Pazham Nirachatu To Unnakkai: Understanding Thalassery Cuisine
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Thalassery cuisine refers to food from Thalassery, a town along the Malabar Coast in Kannur in Kerala. The town was a maritime trading post and so the cuisine came to be an amalgamation of Indian, French and Arabian influences. The repertoire of dishes of the Muslim community see a Mughal influence. Within Kerala, Thalassery also pioneered the bakery industry, with the first bakery established in 1880 and Western cakes being introduced in 1883. Thalassery cuisine is a part of Malabar cuisine, which hails from the North of Kerala unlike its Southern counterpart which is referred to as Syrian-Christian cuisine. Most of the food that’s part of Malabar cuisine uses ghee. 

One of the most popular Thalassery dishes is Thalassery biryani (pronounced ‘biriyaani’ in the local dialect) or Tellicherry biryani. It is the only biryani that can be found in the cuisine of Kerala and uses kaima, a regional, aromatic variety of rice, instead of basmati. Biryani originated during the reign of the Mughals, who brought the biryani from Samarkand, but this version is indigenous to the Malabar Coast. It symbolises the merging of Mughal and Malabari culture and cuisine. It is believed that Thalassery biryani came into being due to the influence of Mysore and Arkot’s Muslim rulers and isa reminder of foreign influences in the Malabar region. It is a part of traditional Mappila cuisine.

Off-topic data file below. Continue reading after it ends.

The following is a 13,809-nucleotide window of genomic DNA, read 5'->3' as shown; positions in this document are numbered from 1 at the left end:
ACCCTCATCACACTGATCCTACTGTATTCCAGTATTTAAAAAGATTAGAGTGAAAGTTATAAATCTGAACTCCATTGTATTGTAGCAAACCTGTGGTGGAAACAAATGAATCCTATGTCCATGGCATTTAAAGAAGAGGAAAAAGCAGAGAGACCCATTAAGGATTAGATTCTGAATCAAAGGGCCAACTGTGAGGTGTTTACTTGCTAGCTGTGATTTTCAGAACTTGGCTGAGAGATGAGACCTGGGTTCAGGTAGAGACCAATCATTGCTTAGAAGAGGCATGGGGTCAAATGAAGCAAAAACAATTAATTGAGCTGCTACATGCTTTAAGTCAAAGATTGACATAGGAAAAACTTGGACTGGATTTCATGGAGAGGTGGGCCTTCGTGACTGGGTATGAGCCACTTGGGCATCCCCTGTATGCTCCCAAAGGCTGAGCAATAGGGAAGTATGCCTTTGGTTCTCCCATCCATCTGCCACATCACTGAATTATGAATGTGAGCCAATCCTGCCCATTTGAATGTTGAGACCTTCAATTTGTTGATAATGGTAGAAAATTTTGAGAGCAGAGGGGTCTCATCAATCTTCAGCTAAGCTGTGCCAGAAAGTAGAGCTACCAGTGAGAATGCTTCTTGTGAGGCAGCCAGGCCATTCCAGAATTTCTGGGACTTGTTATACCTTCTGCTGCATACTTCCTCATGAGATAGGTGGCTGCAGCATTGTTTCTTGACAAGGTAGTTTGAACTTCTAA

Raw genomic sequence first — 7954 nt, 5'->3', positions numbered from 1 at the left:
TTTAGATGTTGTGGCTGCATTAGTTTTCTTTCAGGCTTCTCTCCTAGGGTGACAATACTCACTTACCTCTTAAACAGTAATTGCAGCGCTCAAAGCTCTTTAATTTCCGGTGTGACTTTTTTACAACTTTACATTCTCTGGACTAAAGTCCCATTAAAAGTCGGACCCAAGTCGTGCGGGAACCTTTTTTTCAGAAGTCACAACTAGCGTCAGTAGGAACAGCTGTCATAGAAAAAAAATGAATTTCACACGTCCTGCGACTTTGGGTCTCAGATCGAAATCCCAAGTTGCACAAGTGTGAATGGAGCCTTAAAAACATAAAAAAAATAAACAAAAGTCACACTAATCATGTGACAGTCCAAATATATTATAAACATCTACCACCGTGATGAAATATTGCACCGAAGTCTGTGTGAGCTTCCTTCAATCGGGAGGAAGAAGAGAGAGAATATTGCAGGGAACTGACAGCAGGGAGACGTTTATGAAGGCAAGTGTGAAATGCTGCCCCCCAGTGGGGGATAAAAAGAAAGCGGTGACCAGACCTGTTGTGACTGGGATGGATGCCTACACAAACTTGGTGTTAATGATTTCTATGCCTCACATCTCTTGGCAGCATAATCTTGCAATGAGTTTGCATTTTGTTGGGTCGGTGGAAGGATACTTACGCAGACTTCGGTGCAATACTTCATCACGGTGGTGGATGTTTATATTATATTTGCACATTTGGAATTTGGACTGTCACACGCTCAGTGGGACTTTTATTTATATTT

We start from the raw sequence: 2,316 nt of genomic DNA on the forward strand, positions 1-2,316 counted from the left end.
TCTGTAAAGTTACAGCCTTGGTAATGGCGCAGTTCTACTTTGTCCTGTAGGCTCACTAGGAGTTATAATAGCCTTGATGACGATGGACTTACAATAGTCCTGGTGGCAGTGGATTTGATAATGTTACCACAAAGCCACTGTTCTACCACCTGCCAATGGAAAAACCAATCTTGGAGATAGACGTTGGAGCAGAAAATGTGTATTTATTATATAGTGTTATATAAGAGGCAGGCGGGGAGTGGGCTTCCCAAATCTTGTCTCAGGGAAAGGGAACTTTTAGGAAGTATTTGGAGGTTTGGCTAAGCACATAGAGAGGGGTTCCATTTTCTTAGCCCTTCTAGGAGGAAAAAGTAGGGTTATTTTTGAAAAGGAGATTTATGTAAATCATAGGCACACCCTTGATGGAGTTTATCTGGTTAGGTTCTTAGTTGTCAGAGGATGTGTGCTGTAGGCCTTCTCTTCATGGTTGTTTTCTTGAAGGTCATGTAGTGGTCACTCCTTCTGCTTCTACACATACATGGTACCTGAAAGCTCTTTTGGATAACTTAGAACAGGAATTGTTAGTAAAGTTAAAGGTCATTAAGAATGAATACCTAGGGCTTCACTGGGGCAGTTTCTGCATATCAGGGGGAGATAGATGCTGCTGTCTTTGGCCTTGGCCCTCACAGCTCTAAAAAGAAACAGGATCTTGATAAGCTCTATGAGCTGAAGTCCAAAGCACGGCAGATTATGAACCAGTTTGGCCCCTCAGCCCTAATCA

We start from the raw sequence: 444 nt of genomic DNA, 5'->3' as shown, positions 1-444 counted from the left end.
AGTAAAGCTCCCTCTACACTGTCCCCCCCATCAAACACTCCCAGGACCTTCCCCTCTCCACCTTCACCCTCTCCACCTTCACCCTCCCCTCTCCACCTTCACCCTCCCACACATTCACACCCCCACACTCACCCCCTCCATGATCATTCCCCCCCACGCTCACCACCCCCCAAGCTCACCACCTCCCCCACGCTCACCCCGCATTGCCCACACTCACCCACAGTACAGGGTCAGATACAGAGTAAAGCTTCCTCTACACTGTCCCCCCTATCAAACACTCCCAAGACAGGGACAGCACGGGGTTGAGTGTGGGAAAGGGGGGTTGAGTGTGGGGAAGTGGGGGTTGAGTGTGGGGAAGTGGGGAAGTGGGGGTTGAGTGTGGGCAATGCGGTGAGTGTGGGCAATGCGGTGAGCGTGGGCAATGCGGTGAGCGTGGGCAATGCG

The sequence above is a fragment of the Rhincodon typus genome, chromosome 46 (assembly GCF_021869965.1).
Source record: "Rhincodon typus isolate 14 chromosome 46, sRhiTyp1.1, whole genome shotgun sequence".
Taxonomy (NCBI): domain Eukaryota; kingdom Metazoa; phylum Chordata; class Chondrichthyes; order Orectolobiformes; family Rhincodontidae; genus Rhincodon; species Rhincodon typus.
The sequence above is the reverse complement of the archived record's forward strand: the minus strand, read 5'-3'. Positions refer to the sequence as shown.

Other dishes eaten within Thalassery cuisine include snacks like pazham nirachatu, which are made by stuffing bananas with jaggery or shredded coconut mixed with sugar and then frying them. Muttamala is a sweet delicacy made using egg yolks. It is found in the Northern Malabar region but actually originated in Portugal (the Portuguese made fios de ovos—a snack also known as angel hair—with leftover egg yolks, strands of which they sweetened). Unnakkai is a spindle-shaped sweet treat made with plantains (which are filled with coconut and fried in ghee) and is served as a part of festivities at weddings and Iftar parties. 

The holy month of Ramadan sees Malabar dishes in abundance. However, the cuisine of the region changes with place. In modern times, with the development of communication, cultural differences between coastal regions and hilly areas ceased to be noticable, which resulted in the blending of the food culture of the Muslim community. Within the Muslim community, meat dishes are required to be compliant with halal and pork is not consumed. 

With its Arabian and Mughal influences, the cuisine of this region has slowly become more popular, especially because it uses no artificial flavours. It has gone from being merely regional or native to a novelty enjoyed by many.